Congressman Ed Pastor has joined Congressman Trent Franks's efforts to block the Tohono O'odham Nation from building a casino in the West Valley.
We called his office to ask why he supported HR 1410, the proposed law, tailor-made for the Gila River Indian Community, an Indian tribe with the West Valley's only casino.
A second casino -- especially one built into a resort with dining and shopping amenities, as the Nation plans -- no doubt would draw away gaming enthusiasts from GRIC's casino and deliver a blow to its gaming revenues.
Pastor didn't return our calls.
See also: Trent Franks, Arizona Congressman, Proposes Narrow Special-Interest Measure to Block Tohono O'odham Nation's Proposed West Valley Casino
See also: Appellate Court Opinion Favors Creating West Valley Reservation for Tohono O'odham Nation
See also: Glendale Officials Ordered to Pay Tohono O'odham Nation's Legal Fees Racked Up as City Continues to Oppose Tribe's Resort-Style Casino
See also: Wanna Bet? The Tohono O'odham Want to Build a Casino in the West Valley
Pastor, who quietly signed on to Franks' bill on April 26, joins fellow representatives from Arizona: Paul Gosar, Ann Kirkpatrick, Matt Salmon, and David Schweikert. Congressman Daniel Kildee of Michigan also is co-sponsoring the bill.
Franks' proposal marks a second desperate attempt to frustrate the Nation's plans to build a casino on land it owns near 95th and Northern avenues. When Franks pitched a similar measure in 2011, Pastor was the only Arizona Democrat to vote in favor of it.
When the measure was up for a vote in June 2012, Franks painted a picture of runaway Las Vegas-style casinos spurred by the TO plans, and Congressman Raul Grijalva spoke in defense of the Nation.
"It's time to stop this," Grijalva said. "This land was purchased legally by the Tohono O'odham Nation, all in accordance with [federal law] to replace reservation land the U.S. government flooded and destroyed, to be used by the Nation at their discretion for economic development."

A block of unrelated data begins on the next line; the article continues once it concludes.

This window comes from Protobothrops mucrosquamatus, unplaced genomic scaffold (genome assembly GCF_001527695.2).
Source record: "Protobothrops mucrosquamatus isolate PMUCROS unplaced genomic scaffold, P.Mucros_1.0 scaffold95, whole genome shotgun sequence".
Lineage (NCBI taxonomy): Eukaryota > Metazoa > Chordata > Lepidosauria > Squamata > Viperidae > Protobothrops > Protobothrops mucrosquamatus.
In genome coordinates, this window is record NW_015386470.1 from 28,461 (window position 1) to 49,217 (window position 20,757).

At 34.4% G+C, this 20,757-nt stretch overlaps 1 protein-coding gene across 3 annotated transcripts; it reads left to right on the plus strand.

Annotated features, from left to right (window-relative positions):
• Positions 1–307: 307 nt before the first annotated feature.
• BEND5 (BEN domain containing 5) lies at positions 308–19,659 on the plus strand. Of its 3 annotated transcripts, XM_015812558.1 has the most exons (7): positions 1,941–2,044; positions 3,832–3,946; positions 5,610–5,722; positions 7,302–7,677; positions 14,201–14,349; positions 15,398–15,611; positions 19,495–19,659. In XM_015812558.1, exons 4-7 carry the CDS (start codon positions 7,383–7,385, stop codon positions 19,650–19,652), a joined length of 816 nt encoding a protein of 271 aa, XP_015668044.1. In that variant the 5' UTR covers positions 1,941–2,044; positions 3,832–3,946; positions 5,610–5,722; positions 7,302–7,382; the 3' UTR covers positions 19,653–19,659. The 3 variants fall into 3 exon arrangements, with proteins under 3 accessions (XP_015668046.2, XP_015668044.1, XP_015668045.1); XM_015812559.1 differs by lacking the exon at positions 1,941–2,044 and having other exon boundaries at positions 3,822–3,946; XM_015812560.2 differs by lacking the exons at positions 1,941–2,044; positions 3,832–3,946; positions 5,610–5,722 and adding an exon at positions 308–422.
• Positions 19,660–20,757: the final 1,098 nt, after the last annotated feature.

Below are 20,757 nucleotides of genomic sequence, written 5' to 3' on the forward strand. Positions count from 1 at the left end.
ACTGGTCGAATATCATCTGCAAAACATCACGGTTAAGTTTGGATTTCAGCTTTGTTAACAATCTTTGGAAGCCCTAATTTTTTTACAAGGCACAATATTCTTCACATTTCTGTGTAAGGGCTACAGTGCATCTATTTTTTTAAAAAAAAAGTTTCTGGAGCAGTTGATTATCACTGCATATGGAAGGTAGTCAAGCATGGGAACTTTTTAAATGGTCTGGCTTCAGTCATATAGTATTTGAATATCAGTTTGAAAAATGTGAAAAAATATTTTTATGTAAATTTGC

Grijalva also addressed one of the opponent's talking points -- that allowing the TO to build the casino will open the door to widespread "reservation shopping" by tribes, which will want to build casinos across the country.
"The innuendo of reservation shopping -- or the idea that its defeat will cause rampant reservation shopping -- is absurd and it needs to stop," he said. "I also want to address the idea that the compact guaranteed no new casinos in the Phoenix area. If this was the case, the only casinos that would exist in the Phoenix area are the ones that were in existence in 2003. But lo and behold, the very tribes supporting this legislation [Gila River Indian Community] have built two additional casinos since then. In fact, one of these tribes is about to break ground on a new $135 million Las Vegas-style casino and hotel right outside of southwest Phoenix."
Grijalva and Congressman Ron Barber voted against Franks' previous measure.
For his support of the Tohono O'odham Nation, Grijalva has earned one of the three spots on a Facebook page created by GRIC and its lobbyists to slam Arizona lawmakers supporting the construction of the casino.
Grijalva, Kyrsten Sinema, and Ron Barber are featured on the page that touts itself as a nonprofit group of coalition fighting "for neighborhoods and keeping the careful balance of tribal gaming
in favor of Gila River Indian Community on traditional Indian reservation lands."
It seems no one's keeping tabs on the Facebook page, which has filled up overwhelmingly with comments supporting the TO interspersed with the occasional comment from an opponent.
But the runaway page is filled mostly with personal attacks or comments about the lawmakers appearance, politics on illegal immigration, and other completely unrelated threads.
Just like Trents' failed bill being resurrected again this year, this page is doing nothing to help opponents' losing cause.
Even the Arizona Republic editorial board, outspoken against the Nation's casino plans, opined in an April piece that it is not holding out hope for Franks' bill, which is "likely a losing effort."
But money is a powerful motivator, and GRIC likely will keep pushing -- spending millions more -- despite one legal judgment and federal decision after another going in the Nation's favor.
Indeed, even the Republic editorial acknowledges that the Nations plans are an "insult to the goodwill . . . to aspirations of the Phoenix-area tribes, which have invested countless millions in their gaming concerns."